Today I was researching Hazrat Inayat Khan because I saw a quote of his, which really spoke to me, and realized that aside from knowing he was a Sufi, I knew very little about this mystic. As I searched the internet for PDF files, which I could download to read, I encountered the preface to The Mysticism of Music, Sound and Word. The first two sentences of this book caused me to sit with them, in quiet reflection. Consider these words and share your understanding with me, if you feel so inclined:
â€œI gave up my music because I had received from it all that I had to receive. To serve God one must sacrifice what is dearest to one; and so I sacrificed my music.â€
It was this second sentence which gave me pause. Do we really need to sacrifice what is dearest to us in order to serve God? As I processed this statement I had the following thoughts:
- I do believe that we must give up all identity with the self in order to open the heart to discover Self, which is a realization the mind cannot grasp. Was he writing about this type of sacrifice?
- Next, I thought: I have seen jazz musicians, completely lost to any sense of self as they allowed something greater than themselves to flow through them, expressing as unique and sometimes exquisite music.
- I have seen other artists and athletes who seemed to lose all sense of self as they entered a â€œzone,â€ that place where no thought was involved, and life just seemed to express through them. In fact, I have been there myself.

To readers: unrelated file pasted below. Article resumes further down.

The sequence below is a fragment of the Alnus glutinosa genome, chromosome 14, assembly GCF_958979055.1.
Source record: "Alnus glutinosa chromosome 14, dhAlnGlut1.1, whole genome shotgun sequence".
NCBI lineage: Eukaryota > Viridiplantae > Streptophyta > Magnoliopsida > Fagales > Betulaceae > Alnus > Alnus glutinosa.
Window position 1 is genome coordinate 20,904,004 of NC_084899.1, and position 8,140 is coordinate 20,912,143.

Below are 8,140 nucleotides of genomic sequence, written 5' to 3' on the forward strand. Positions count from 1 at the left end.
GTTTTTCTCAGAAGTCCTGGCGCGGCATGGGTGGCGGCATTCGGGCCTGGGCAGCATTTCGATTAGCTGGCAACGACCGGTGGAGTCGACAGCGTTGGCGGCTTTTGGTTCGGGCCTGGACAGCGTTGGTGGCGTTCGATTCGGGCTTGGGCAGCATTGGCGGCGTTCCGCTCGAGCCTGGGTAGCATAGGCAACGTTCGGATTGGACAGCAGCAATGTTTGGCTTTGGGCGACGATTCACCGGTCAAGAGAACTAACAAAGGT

Sometimes when I write it seems my brain is disengaged, completely, and the words just flow through me. Other times it is obvious that my mind is trying to do the writing. During these times I struggle to compose thoughts that adequately convey what is in my heart.
At first it was hard for me to comprehend what Khan was saying. Surely he was not suggesting that I needed to give up my writing in order to serve God. I have always felt and believed that I was serving the Universe when I wrote what I discovered in my heart while exploring my journey. Then I suddenly understood that this was the point. Writing from the heart instead of from the head was, in essence, giving up that censor, that believer in an â€œIâ€ which could somehow be separate from God.
Finally, I felt I could comprehend what Inayat Khan meant. Paraphrasing In my own words I think he was suggesting that we must live, move, and express from our hearts and not from our heads. I donâ€™t think he was suggesting that everyone must give up what they hold dear in order to serve Life, but instead we must give up that which identifies its source in our ego-created minds. I came away from my period of reflection with the idea that perhaps he was teaching the same thoughts as was expressed by Jesus in the Parable of the Unrighteous Steward: the idea that we cannot serve two masters.
Inayat Khan found that when he released the self who played music and surrendered to the ONE Self, he became the instrument for the Divine. By releasing all sense of a separate individual who â€œdidâ€ something he became the music himself.